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French and Americans are poles apart… when it comes to time spent eating

A new survey has revealed just how much longer the French spend eating and drinking compared to Americans. And that's not the only way the two cultures differ in terms of their food habits.

French and Americans are poles apart... when it comes to time spent eating
Photo: AFP
One of the many cliches about France is that mealtimes are sacred with people spending hours languishing over long meals…while America is known around the world for, well, the opposite. 
 
Now there are figures published by economic think tank the OECD to back up the stereotypes.
 
A global ranking of each country based on how long they spend eating and drinking reveals the French are top of the league whilst Americans are bottom.
 
Apparently, the French spend a leisurely two hours, 13 minutes a day drinking and eating, which is far above the average of one hour 30 minutes and represents the most time spent on meals compared to any other country included in the survey (see table below).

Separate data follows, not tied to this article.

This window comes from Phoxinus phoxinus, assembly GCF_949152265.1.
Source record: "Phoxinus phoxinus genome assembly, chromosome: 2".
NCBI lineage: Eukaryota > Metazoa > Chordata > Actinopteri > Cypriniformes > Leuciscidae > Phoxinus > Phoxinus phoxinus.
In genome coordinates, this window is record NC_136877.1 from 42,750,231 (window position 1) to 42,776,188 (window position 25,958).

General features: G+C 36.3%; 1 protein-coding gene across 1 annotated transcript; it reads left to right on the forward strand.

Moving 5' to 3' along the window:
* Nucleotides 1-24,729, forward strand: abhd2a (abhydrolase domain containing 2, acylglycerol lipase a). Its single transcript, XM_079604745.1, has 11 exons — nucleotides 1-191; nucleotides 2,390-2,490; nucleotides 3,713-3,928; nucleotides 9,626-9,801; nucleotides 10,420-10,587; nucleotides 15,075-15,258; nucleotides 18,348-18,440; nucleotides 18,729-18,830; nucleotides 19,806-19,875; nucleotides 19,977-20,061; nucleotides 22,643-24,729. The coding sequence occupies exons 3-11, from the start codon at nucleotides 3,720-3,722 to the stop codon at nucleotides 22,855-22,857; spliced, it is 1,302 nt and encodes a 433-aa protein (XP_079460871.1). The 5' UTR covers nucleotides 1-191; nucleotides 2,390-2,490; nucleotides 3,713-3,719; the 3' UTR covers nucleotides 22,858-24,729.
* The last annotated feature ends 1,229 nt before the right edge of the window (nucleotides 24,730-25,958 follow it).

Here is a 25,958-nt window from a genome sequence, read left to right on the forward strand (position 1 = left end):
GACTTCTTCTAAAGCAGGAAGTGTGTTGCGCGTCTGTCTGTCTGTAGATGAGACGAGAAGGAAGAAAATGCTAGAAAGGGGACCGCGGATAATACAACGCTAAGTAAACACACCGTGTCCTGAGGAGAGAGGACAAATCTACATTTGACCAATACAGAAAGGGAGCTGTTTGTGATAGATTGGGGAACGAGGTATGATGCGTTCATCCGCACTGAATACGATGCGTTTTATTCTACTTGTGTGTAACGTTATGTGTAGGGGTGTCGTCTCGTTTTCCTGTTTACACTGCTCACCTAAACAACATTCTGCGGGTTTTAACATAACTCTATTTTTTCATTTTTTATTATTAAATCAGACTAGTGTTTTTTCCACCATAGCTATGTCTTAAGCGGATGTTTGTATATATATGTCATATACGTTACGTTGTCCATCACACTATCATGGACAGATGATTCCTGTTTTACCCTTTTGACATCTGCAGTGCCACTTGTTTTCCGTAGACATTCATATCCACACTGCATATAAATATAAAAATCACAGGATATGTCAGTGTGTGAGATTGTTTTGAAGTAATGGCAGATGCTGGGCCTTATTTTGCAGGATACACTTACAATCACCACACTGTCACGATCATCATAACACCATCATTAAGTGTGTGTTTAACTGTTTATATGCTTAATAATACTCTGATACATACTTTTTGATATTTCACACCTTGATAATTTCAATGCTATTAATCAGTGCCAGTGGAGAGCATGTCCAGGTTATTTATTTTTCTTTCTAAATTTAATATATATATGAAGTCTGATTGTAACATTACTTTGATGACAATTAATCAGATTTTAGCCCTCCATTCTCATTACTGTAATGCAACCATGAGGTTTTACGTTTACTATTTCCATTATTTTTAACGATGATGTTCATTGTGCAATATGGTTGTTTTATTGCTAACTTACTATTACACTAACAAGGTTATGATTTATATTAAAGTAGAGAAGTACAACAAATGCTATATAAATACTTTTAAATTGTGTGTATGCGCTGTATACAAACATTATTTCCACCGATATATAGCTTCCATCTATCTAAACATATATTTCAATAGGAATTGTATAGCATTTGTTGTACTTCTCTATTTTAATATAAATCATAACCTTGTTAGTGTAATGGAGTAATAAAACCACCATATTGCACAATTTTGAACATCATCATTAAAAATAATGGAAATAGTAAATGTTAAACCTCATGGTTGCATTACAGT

Meanwhile in the land of coffee on the go, Americans spend the least time eating and drinking at just one hour on mealtimes.
 
Greece and Italy followed hot the heels of France, with people in those countries spending two hours 11 minutes and two hours seven minutes on eating and drinking, respectively. 
 
And in the UK and Germany, the average mealtimes were one hour 19 minutes and one hour 34, respectively.
 
 
 
The difference in the length of time spent on eating and drinking in France and the US is unlikely to come as a surprise to anyone who has had a meal in both countries.
 
In French restaurants you can sit for hours over a three course meal without feeling guilty that you might be occupying a table for a little too long and without being asked to move on by waiters. In the US by contrast, the eating out culture often involves getting in a restaurant, getting fed and getting out as quickly as you can .
 
But the survey shed light on just one of the ways the two cultures differ in terms of their approach to food.

And there are lots of others

For example, take a look at their respective breakfast habits. While in France the most important meal of the day could be a pastry or perhaps even just a cigarette and coffee, Americans like to start the day with a big plate of eggs, pancakes, sausage and bacon.